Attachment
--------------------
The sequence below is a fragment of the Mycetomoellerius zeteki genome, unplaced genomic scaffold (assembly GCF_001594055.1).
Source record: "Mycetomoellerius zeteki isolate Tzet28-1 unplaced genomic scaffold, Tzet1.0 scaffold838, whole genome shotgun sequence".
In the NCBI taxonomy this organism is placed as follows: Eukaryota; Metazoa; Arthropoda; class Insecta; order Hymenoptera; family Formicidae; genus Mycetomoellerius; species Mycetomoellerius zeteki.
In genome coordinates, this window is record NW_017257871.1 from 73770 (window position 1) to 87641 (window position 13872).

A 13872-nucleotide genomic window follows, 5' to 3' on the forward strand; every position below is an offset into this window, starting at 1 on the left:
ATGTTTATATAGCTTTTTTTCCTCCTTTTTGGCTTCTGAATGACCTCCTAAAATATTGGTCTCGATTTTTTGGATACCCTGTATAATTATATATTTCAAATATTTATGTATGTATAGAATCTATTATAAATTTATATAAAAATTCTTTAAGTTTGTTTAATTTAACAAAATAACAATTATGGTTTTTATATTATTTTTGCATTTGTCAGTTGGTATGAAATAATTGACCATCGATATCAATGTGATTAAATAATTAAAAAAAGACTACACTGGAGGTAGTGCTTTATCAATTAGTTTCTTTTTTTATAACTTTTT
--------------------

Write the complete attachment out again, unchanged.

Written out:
The sequence below is a fragment of the Mycetomoellerius zeteki genome, unplaced genomic scaffold (assembly GCF_001594055.1).
Source record: "Mycetomoellerius zeteki isolate Tzet28-1 unplaced genomic scaffold, Tzet1.0 scaffold838, whole genome shotgun sequence".
In the NCBI taxonomy this organism is placed as follows: Eukaryota; Metazoa; Arthropoda; class Insecta; order Hymenoptera; family Formicidae; genus Mycetomoellerius; species Mycetomoellerius zeteki.
In genome coordinates, this window is record NW_017257871.1 from 73770 (window position 1) to 87641 (window position 13872).

A 13872-nucleotide genomic window follows, 5' to 3' on the forward strand; every position below is an offset into this window, starting at 1 on the left:
ATGTTTATATAGCTTTTTTTCCTCCTTTTTGGCTTCTGAATGACCTCCTAAAATATTGGTCTCGATTTTTTGGATACCCTGTATAATTATATATTTCAAATATTTATGTATGTATAGAATCTATTATAAATTTATATAAAAATTCTTTAAGTTTGTTTAATTTAACAAAATAACAATTATGGTTTTTATATTATTTTTGCATTTGTCAGTTGGTATGAAATAATTGACCATCGATATCAATGTGATTAAATAATTAAAAAAAGACTACACTGGAGGTAGTGCTTTATCAATTAGTTTCTTTTTTTATAACTTTTT